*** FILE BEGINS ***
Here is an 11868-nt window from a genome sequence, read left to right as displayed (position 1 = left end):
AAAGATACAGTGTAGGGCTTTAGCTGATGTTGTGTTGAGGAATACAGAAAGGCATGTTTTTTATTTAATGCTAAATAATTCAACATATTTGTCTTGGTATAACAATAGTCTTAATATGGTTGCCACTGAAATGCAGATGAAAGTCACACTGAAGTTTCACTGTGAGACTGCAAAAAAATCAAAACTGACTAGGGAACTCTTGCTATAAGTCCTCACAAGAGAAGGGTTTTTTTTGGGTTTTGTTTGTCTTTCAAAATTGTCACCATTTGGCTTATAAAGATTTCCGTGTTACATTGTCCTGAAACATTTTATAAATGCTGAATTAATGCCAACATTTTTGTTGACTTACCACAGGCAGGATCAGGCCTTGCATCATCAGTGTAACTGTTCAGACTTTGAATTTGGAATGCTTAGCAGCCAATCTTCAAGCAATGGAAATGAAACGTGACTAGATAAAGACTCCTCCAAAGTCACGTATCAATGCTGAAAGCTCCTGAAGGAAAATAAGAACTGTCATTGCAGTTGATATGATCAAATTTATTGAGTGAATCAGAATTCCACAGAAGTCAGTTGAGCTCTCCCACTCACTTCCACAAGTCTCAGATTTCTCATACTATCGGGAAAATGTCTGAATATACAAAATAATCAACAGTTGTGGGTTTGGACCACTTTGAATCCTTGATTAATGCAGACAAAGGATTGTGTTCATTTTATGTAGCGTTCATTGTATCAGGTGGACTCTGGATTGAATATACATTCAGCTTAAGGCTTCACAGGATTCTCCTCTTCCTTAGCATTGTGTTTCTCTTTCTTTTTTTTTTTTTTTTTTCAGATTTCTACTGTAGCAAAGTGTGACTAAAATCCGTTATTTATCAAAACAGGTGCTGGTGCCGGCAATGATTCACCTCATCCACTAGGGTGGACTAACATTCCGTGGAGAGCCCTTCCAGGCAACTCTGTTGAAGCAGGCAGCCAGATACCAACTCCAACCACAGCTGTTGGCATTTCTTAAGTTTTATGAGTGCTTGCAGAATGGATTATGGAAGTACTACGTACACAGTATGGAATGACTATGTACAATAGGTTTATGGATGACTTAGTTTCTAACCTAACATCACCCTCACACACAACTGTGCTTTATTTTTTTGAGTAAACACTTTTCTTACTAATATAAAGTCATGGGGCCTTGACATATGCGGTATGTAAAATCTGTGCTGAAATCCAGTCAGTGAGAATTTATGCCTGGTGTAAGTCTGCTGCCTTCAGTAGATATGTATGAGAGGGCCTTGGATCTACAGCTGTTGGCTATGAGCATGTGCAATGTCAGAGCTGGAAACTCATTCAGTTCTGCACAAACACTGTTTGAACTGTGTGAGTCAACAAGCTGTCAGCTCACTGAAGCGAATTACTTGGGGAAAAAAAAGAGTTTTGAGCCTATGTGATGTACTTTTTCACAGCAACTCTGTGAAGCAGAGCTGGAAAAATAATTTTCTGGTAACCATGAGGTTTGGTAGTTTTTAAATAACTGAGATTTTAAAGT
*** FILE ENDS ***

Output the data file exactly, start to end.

Here is an 11868-nt window from a genome sequence, read left to right as displayed (position 1 = left end):
AAAGATACAGTGTAGGGCTTTAGCTGATGTTGTGTTGAGGAATACAGAAAGGCATGTTTTTTATTTAATGCTAAATAATTCAACATATTTGTCTTGGTATAACAATAGTCTTAATATGGTTGCCACTGAAATGCAGATGAAAGTCACACTGAAGTTTCACTGTGAGACTGCAAAAAAATCAAAACTGACTAGGGAACTCTTGCTATAAGTCCTCACAAGAGAAGGGTTTTTTTTGGGTTTTGTTTGTCTTTCAAAATTGTCACCATTTGGCTTATAAAGATTTCCGTGTTACATTGTCCTGAAACATTTTATAAATGCTGAATTAATGCCAACATTTTTGTTGACTTACCACAGGCAGGATCAGGCCTTGCATCATCAGTGTAACTGTTCAGACTTTGAATTTGGAATGCTTAGCAGCCAATCTTCAAGCAATGGAAATGAAACGTGACTAGATAAAGACTCCTCCAAAGTCACGTATCAATGCTGAAAGCTCCTGAAGGAAAATAAGAACTGTCATTGCAGTTGATATGATCAAATTTATTGAGTGAATCAGAATTCCACAGAAGTCAGTTGAGCTCTCCCACTCACTTCCACAAGTCTCAGATTTCTCATACTATCGGGAAAATGTCTGAATATACAAAATAATCAACAGTTGTGGGTTTGGACCACTTTGAATCCTTGATTAATGCAGACAAAGGATTGTGTTCATTTTATGTAGCGTTCATTGTATCAGGTGGACTCTGGATTGAATATACATTCAGCTTAAGGCTTCACAGGATTCTCCTCTTCCTTAGCATTGTGTTTCTCTTTCTTTTTTTTTTTTTTTTTTCAGATTTCTACTGTAGCAAAGTGTGACTAAAATCCGTTATTTATCAAAACAGGTGCTGGTGCCGGCAATGATTCACCTCATCCACTAGGGTGGACTAACATTCCGTGGAGAGCCCTTCCAGGCAACTCTGTTGAAGCAGGCAGCCAGATACCAACTCCAACCACAGCTGTTGGCATTTCTTAAGTTTTATGAGTGCTTGCAGAATGGATTATGGAAGTACTACGTACACAGTATGGAATGACTATGTACAATAGGTTTATGGATGACTTAGTTTCTAACCTAACATCACCCTCACACACAACTGTGCTTTATTTTTTTGAGTAAACACTTTTCTTACTAATATAAAGTCATGGGGCCTTGACATATGCGGTATGTAAAATCTGTGCTGAAATCCAGTCAGTGAGAATTTATGCCTGGTGTAAGTCTGCTGCCTTCAGTAGATATGTATGAGAGGGCCTTGGATCTACAGCTGTTGGCTATGAGCATGTGCAATGTCAGAGCTGGAAACTCATTCAGTTCTGCACAAACACTGTTTGAACTGTGTGAGTCAACAAGCTGTCAGCTCACTGAAGCGAATTACTTGGGGAAAAAAAAGAGTTTTGAGCCTATGTGATGTACTTTTTCACAGCAACTCTGTGAAGCAGAGCTGGAAAAATAATTTTCTGGTAACCATGAGGTTTGGTAGTTTTTAAATAACTGAGATTTTAAAGT